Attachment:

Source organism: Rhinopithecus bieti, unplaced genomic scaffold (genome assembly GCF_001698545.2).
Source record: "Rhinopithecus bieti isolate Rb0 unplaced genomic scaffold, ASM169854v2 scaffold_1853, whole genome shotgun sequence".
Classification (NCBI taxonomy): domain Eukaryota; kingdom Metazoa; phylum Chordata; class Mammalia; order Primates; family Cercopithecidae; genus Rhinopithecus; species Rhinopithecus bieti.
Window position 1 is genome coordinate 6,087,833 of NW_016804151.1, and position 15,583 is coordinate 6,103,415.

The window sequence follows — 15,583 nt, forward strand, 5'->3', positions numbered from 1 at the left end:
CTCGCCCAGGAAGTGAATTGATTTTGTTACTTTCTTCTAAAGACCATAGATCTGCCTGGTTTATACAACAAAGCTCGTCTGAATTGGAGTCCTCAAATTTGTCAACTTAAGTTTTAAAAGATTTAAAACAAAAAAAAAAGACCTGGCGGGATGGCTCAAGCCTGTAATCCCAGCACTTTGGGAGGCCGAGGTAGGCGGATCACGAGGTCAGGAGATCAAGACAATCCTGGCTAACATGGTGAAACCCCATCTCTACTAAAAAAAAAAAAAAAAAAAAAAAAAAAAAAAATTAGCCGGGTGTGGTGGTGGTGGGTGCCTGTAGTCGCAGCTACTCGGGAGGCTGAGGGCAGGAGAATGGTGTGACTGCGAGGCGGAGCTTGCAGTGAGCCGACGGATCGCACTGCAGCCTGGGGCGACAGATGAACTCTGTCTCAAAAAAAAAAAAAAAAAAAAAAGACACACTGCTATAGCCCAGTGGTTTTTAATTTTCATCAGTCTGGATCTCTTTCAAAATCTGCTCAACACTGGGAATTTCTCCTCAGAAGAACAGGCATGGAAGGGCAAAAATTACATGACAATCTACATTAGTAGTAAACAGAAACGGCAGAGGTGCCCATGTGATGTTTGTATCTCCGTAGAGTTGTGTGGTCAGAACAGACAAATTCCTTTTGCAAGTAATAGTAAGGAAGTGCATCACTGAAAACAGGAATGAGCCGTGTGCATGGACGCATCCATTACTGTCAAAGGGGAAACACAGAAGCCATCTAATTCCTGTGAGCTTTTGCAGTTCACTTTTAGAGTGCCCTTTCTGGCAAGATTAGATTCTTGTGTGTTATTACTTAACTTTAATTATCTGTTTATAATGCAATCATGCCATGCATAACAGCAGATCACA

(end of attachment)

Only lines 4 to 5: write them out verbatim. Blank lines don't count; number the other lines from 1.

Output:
Window position 1 is genome coordinate 6,087,833 of NW_016804151.1, and position 15,583 is coordinate 6,103,415.

The window sequence follows — 15,583 nt, forward strand, 5'->3', positions numbered from 1 at the left end: